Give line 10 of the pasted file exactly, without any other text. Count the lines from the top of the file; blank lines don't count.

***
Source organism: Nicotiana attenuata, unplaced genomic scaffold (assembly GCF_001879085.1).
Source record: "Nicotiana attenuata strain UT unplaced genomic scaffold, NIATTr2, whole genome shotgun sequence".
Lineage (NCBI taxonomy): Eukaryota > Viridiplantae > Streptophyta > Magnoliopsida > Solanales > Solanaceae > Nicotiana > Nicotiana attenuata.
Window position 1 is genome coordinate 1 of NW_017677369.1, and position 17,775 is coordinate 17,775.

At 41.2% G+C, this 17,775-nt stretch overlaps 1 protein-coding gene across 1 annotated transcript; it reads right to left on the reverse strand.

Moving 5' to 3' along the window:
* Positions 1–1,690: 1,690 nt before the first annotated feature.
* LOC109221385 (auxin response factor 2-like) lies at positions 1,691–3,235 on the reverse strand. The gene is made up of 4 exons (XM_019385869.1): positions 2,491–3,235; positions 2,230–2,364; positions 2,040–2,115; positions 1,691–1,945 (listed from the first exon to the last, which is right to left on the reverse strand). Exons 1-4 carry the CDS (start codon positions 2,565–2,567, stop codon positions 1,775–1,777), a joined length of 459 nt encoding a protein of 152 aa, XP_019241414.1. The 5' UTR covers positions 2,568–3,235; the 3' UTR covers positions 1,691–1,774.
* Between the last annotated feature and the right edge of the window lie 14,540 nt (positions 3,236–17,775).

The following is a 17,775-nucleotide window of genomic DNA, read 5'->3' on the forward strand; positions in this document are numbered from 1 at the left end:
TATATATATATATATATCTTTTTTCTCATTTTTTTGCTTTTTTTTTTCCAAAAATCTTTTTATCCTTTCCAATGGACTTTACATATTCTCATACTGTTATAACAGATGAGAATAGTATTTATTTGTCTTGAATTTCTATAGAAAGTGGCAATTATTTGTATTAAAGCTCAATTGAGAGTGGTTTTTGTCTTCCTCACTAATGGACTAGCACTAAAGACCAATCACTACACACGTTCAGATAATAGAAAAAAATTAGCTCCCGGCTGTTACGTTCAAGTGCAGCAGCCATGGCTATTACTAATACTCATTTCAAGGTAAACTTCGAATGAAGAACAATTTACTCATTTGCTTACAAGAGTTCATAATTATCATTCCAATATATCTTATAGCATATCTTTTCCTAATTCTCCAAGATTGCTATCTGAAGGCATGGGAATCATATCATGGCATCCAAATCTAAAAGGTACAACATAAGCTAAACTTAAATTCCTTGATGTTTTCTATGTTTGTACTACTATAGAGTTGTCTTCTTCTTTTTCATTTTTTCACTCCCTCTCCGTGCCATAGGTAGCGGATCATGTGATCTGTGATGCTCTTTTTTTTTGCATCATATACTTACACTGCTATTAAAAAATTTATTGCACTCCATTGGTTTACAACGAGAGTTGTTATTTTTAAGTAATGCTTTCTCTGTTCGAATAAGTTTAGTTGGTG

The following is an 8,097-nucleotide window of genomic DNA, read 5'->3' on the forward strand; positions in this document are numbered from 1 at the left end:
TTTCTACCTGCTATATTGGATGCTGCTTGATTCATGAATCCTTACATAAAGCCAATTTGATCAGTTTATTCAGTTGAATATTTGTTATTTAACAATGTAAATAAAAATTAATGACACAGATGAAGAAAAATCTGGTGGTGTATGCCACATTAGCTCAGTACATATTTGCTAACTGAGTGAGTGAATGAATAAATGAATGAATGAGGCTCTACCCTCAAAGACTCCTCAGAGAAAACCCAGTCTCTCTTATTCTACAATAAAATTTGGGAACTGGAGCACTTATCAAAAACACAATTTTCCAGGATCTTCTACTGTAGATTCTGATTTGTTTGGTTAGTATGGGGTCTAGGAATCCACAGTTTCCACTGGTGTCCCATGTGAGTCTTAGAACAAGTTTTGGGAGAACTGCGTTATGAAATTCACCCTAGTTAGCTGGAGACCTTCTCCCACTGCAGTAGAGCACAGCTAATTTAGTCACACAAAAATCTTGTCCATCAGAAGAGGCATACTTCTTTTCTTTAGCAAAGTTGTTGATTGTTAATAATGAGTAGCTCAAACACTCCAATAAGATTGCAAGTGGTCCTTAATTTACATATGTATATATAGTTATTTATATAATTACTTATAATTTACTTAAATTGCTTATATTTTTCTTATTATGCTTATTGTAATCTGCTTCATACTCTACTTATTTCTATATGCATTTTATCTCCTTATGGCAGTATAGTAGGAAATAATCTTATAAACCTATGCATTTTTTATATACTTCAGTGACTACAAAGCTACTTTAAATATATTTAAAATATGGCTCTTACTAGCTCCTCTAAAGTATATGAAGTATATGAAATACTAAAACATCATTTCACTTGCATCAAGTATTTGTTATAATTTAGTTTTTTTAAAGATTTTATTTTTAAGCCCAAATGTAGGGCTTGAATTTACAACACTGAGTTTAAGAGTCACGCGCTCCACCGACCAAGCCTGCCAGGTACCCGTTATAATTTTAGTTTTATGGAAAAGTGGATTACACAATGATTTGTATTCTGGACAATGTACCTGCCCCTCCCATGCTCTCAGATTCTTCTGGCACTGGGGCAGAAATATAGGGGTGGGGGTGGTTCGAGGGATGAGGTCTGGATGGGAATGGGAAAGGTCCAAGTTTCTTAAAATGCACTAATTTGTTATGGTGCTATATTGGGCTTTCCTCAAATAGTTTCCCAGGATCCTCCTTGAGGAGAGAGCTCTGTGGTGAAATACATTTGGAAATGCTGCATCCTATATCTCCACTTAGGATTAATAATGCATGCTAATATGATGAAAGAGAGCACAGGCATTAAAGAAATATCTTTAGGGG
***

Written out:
The following is a 17,775-nucleotide window of genomic DNA, read 5'->3' on the forward strand; positions in this document are numbered from 1 at the left end: